Once the board is designed, MADE's 3D-printing process takes over, constructing the board out of two aviation-grade thermoplastics -- ABSm-30 and Ultum -- with a bamboo substrate. MADE uses an FDM (Fused Deposition Modeling) process on a Fortus 900mc 3D printer made by Stratasys. "The (Fortus 900mc) can print a wide range of materials from metals to plastics," Marks said. "It's capable of printing materials no other machines can, as well as having the largest build envelope out there."
Once the boards have been printed, they are then shaped, glassed, and epoxied -- finished with fiberglass, Kevlar, or carbon fiber wraps.
After attempting a Kickstarter campaign earlier this summer -- in which the company sold some merchandise but didn't reach its fundraising goal of $450,000 -- MADE Boards is currently looking for funding. Marks and Laughlin also are working with shapers, modelers, and printers to refine and test the boards, the prototypes of which Marks said "out performed any board I've ever had the chance to ride."
"We're in partnership talks with a Hawaiian-based R&D shop that can give us access to shapers, riders, and world-class conditions," he said. "We will start selling once the boards are proven to be the absolute best product they can be."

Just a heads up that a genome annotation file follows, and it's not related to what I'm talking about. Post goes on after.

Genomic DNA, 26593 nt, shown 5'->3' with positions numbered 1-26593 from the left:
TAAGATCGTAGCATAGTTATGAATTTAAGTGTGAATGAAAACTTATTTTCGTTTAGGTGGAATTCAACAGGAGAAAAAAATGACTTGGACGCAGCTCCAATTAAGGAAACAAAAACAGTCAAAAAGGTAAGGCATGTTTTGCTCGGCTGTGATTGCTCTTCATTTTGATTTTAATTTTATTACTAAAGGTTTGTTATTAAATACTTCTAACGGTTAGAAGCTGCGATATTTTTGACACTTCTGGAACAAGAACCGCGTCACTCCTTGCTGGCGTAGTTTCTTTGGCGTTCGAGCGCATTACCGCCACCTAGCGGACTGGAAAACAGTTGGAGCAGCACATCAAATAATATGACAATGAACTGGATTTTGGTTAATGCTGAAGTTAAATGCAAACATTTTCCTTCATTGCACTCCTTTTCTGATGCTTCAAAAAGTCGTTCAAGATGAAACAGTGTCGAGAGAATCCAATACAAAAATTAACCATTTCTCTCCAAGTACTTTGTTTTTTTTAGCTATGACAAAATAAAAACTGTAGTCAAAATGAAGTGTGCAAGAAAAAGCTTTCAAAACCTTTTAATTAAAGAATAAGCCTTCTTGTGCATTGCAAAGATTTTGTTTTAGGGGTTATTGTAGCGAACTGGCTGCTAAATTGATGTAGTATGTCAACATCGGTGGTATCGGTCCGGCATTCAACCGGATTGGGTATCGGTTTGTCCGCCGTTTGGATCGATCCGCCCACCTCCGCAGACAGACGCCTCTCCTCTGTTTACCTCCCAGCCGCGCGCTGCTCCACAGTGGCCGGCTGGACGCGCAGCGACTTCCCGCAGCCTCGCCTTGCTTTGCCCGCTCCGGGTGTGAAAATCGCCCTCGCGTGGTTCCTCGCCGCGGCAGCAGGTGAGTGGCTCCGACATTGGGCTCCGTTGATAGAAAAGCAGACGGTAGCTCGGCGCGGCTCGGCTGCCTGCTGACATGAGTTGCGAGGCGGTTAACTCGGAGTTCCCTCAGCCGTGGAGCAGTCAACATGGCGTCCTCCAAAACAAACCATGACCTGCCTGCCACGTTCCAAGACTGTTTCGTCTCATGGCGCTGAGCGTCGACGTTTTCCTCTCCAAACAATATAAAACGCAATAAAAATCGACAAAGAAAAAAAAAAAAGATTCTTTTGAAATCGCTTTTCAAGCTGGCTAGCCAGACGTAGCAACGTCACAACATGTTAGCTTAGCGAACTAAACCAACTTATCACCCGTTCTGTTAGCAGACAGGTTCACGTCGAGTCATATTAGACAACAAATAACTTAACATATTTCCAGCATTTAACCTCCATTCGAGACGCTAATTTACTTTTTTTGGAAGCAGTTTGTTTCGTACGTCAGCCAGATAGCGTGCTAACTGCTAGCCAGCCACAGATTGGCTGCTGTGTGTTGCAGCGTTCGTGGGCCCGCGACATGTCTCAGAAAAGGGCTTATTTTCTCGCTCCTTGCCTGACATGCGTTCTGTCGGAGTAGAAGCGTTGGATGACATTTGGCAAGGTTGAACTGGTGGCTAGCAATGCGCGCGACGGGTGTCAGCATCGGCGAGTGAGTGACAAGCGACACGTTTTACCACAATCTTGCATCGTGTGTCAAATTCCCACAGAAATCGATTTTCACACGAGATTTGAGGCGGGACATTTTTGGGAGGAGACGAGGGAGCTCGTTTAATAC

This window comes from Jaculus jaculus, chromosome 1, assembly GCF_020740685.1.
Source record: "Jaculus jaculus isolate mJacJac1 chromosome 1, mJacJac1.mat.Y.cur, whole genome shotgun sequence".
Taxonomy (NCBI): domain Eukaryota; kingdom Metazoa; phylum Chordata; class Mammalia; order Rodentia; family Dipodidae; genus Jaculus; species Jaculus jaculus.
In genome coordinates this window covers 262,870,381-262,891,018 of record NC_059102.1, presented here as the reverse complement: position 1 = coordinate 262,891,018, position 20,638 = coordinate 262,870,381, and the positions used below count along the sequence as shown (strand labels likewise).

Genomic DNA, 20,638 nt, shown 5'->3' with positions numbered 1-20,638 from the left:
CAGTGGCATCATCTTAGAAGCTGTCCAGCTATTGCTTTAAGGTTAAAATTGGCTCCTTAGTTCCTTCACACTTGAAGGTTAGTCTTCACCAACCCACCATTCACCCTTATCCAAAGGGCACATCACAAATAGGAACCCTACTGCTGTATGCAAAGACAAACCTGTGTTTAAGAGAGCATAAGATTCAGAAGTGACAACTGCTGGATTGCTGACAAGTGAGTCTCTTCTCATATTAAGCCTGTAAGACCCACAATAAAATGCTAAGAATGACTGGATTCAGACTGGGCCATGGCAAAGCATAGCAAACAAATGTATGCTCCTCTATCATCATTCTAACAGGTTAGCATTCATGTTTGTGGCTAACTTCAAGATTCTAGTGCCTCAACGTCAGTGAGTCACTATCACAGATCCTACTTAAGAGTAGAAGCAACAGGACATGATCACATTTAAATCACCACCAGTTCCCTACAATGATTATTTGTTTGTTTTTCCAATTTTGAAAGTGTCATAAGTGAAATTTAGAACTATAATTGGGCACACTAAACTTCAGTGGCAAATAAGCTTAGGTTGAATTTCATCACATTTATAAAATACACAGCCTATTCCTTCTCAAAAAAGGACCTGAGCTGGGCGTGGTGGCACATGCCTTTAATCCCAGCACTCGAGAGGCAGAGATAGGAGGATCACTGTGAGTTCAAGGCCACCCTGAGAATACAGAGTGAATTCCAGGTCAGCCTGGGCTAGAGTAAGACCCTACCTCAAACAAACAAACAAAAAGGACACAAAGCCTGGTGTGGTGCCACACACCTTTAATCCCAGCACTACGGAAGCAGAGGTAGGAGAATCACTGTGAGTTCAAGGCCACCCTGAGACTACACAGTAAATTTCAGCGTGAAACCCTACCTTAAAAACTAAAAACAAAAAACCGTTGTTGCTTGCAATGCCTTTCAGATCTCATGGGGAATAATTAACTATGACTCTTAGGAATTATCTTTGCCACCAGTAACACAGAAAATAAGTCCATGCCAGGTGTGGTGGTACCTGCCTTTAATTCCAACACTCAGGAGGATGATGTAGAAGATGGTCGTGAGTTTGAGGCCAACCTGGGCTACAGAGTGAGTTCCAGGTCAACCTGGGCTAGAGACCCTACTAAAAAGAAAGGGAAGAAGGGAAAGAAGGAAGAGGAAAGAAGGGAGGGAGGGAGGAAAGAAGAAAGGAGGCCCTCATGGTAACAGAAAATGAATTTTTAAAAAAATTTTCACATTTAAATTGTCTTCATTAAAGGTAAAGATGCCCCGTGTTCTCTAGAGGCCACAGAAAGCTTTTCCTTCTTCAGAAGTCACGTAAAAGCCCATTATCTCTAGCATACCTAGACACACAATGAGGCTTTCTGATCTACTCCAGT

Pricing for the boards will vary between $1,399 to $1,499 for windsurfing boards, and $799 to $899 for surfboards, which is fairly competitive for custom boards that are hand-shaped and produced. MADE also plans to offer a different value proposition. Marks said:
It's not about dropping a board on a doorstep and walking away -- it's a move towards a relationship between riders and boards, with MADE facilitating the conversation. We operate like a startup and feel that a closer relationship with the brand will fundamentally shift the way people perceive these sports. We believe that the sea is in our blood and that all should be out having fun on the water.
Marks said that rather than displace custom board shapers who craft the board from start to finish, MADE aims to work alongside them and give them a wider audience for their designs. "This is the dawn of a new era for shapers -- where their shapes can reach millions," he said. "The challenge we face today is geographical. If a rider isn't near a shaper it's difficult to find custom-made equipment -- and we want to change that."
While that's certainly a positive sentiment, Marks may have a harder time convincing shapers that 3D printing is the way forward for surfboards. I spoke to the shaper of two of my surfboards, Dan Costa, owner of The Retro Movement in southwest Portugal, about the topic.
His opinion? More science, predictability, and machine-printing of boards will be a detriment to the craft of the custom hand-shaping and building that's been a part of the sport for decades. It also takes away a certain mystique associated with riding a board that's been built by hand, Costa said.
"It is killing the art of shaping surfboards and ending the feeling of having a new board without knowing how's it going to be in the water," he told us. "That's something that other sports don't have -- the unknown and the thrill of riding a new craftsman-built board."